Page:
Tyler Hay worked his last day as editor of the Ladysmith Chronicle on March 25. (File photo)

Tyler Hay worked his last day as editor of the Ladysmith Chronicle on March 25. (File photo)

Column: Goodbye Ladysmith, wish I could have stayed longer

Editor reflects on his time at The Chronicle

Goodbye Ladysmith. It has been great to serve as your community editor for this short time but I have to move on. My head and heart are in two different places and its time for me to bring them together.

In January, I wrote a column about losing my brother and ended it with, “the difference between fear and hope is focus — so I will focus on holding my loved ones close and making memories powerful enough to never be shadowed by a final goodbye.”

This is why I am leaving the Chronicle. I did not intend to work here for less than a year, but life has a way of testing a person; it kicks you when you are down, throws curveballs and forces you to constantly reevaluate your priorities.

I have decided it’s time to go home. Coming to this decision wasn’t easy, but feels right. I have often struggled with the idea of home — it is a feeling and I have felt it on the island. I have felt it in many places, but for now the home I want is back on the prairies where I started.

Ladysmith has been good to me and I will miss being editor here, but I have been struggling keeping focused being far from the people I love. I will work as a reporter in Lethbridge, AB so I can continue sharing stories, but I need to stand by my word and spend my spare time with the people who love me there.

I want to thank everyone who trusted me to tell their stories. I met some incredible people and learned a lot here. I was trusted to tell stories of great success, such as the Ladysmith Arts Council leading a big research project, and I got to highlight Ladysmith locals and show them off across the island and province.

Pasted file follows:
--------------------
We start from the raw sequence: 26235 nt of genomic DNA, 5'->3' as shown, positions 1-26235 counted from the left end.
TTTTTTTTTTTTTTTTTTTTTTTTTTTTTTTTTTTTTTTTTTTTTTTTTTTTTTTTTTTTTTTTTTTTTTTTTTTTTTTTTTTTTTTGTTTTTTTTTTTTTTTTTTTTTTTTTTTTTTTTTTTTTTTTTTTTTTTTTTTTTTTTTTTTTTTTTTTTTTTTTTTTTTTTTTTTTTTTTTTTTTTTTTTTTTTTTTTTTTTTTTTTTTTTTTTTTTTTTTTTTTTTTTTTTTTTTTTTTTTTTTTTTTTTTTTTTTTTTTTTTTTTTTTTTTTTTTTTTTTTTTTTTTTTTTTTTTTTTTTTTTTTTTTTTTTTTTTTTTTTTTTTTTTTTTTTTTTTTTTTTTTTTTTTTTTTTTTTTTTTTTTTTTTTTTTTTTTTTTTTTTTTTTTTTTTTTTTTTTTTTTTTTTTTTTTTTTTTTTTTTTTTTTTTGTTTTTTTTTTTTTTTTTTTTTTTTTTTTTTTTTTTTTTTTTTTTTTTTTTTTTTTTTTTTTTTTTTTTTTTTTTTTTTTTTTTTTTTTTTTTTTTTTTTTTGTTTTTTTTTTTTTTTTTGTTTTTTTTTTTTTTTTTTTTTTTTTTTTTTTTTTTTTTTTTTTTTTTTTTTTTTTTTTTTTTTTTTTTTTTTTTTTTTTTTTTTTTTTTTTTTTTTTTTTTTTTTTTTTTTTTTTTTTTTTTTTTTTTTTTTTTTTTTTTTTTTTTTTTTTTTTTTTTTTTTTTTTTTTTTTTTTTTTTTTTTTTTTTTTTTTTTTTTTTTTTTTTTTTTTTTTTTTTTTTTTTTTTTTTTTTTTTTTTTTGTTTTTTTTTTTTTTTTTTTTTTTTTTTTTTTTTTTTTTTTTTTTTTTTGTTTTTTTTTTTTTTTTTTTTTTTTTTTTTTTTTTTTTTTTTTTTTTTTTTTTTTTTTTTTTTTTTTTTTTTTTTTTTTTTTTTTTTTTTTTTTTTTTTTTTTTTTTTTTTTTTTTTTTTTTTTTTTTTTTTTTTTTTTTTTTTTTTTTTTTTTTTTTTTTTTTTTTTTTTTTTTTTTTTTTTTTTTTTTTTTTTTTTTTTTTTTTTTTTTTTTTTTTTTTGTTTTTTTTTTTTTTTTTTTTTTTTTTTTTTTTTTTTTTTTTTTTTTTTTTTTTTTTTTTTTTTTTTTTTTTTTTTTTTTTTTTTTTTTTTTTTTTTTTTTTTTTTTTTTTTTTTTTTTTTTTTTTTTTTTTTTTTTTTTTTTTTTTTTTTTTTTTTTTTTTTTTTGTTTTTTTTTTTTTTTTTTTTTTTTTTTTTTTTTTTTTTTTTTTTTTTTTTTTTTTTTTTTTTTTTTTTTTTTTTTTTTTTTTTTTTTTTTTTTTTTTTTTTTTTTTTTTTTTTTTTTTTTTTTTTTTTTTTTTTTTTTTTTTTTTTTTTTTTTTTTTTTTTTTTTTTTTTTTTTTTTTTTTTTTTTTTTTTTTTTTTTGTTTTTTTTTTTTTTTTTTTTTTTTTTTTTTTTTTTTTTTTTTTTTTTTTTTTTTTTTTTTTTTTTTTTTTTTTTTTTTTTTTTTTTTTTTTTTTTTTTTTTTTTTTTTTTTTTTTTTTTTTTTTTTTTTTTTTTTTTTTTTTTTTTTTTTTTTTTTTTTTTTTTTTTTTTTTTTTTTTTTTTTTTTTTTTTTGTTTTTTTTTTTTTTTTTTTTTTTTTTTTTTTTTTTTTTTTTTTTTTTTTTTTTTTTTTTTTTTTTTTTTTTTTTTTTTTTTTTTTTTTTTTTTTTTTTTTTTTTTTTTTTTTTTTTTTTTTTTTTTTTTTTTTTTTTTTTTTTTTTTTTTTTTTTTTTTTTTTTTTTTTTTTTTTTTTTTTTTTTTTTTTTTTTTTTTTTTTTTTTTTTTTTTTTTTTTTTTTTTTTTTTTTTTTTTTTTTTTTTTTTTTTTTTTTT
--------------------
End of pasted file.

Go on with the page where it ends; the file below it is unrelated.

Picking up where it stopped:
I also covered stories of tragedy — these are always hard stories to tell, but they are important. I covered big issues that matter to Ladysmith, such as the housing crisis, and watched many stories unfold start to finish.

But I know there are many stories I did not see to the end and many Ladysmith events I missed out on because of the pandemic. I feel like I only dipped my toes into the stories Ladysmith has to offer and if circumstances were different, I would be happy to stay and keep telling them.

No matter what kind of story you trusted me with, whether it was a tragedy, success or anything else — thank you for trusting me. A journalist is nothing without the community.

Thank you to everyone who sent a story tip, a letter to the editor (even thanks for the mean ones) and to all who rely on The Chronicle for their local news. It was great being able to connect with people in the community and be your trusted source for community news.

This will be my last edition of the paper and perhaps my last week on the island for a long time. My time here has taught me alot, both in journalism and life — I learned how to sail and skippered my own boat, covered news in two different island communities and had a lot of fun.

Perhaps the most important lesson I learned from living on the island the past couple years is that where you are matters much less than who you are with when it comes to being happy. Work is great, but the time after work matters just as much My love of adventure is ultimately what brought me here and now it is time for a new adventure.

I trust a new editor will pick up where I left off and continue telling your stories and showing Ladysmith off. I hope my reporting did good for the community — I know it did good for me and I will always carry a little piece of Ladysmith’s community spirit with me wherever I go.


 

@_hay_tyler
editor@ladysmithchronicle.com

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